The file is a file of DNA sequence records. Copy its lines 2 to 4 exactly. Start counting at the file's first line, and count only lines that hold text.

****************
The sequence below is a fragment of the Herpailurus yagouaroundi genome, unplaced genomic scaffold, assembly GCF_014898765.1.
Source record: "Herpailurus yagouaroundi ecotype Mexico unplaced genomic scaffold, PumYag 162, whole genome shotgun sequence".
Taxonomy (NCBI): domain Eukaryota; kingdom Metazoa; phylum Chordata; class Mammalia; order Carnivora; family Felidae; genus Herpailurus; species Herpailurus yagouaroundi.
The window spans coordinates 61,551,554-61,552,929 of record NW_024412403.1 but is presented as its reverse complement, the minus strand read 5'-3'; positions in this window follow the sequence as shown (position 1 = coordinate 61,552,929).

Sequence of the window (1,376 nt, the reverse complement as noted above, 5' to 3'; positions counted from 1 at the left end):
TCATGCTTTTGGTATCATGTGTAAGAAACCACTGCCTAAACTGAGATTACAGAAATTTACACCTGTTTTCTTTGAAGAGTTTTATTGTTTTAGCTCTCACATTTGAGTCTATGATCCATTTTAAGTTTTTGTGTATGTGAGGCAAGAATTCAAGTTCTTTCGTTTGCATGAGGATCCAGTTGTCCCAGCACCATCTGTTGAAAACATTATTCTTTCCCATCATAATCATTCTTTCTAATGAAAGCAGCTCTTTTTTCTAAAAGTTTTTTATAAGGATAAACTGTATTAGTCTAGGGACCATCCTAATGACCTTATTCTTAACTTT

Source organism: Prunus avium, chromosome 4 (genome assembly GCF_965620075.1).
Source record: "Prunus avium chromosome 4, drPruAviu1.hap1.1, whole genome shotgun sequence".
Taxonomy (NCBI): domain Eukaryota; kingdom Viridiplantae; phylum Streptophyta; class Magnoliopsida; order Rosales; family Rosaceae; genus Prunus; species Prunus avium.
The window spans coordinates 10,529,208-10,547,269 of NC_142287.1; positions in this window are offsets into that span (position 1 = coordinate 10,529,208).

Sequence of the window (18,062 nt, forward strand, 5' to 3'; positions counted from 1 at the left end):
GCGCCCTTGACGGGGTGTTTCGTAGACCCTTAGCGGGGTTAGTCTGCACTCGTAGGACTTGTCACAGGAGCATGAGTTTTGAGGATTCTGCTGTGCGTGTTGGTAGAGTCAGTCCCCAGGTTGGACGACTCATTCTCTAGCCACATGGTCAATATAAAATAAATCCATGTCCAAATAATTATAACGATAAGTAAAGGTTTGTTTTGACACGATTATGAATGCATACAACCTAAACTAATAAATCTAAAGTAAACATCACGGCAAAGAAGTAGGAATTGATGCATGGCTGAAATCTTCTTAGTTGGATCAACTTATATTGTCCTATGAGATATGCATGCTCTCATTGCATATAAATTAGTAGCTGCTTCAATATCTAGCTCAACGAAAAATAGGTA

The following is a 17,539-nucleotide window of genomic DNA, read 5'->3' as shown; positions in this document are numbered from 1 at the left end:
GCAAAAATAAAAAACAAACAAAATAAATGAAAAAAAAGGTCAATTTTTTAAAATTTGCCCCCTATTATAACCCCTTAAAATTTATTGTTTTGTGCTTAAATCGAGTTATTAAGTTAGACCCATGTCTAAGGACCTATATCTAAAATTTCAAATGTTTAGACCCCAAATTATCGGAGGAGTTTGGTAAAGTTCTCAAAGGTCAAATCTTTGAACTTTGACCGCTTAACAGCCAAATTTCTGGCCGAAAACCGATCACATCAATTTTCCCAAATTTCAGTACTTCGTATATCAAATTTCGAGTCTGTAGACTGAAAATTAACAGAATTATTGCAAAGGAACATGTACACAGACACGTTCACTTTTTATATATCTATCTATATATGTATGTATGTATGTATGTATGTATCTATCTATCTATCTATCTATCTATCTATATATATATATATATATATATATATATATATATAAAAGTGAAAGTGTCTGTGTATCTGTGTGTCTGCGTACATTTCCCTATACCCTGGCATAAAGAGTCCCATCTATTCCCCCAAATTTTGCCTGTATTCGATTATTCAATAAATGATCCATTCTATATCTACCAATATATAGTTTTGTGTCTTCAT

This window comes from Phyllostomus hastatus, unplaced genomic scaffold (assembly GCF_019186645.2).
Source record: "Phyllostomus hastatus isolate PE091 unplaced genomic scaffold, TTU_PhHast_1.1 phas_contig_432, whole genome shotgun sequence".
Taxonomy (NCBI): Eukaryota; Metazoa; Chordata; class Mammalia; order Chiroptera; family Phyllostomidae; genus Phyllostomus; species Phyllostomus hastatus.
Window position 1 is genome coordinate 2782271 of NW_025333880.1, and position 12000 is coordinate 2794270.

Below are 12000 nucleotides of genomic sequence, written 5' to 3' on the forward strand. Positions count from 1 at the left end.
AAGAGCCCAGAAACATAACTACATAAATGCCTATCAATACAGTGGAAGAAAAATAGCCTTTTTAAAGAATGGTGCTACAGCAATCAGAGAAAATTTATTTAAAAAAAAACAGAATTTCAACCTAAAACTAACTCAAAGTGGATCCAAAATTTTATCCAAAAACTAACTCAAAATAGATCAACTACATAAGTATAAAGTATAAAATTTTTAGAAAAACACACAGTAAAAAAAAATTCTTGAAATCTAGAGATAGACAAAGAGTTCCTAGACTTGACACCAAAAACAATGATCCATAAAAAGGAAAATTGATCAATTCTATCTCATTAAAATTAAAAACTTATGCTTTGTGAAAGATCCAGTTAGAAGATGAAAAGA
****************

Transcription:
Source record: "Herpailurus yagouaroundi ecotype Mexico unplaced genomic scaffold, PumYag 162, whole genome shotgun sequence".
Taxonomy (NCBI): domain Eukaryota; kingdom Metazoa; phylum Chordata; class Mammalia; order Carnivora; family Felidae; genus Herpailurus; species Herpailurus yagouaroundi.
The window spans coordinates 61,551,554-61,552,929 of record NW_024412403.1 but is presented as its reverse complement, the minus strand read 5'-3'; positions in this window follow the sequence as shown (position 1 = coordinate 61,552,929).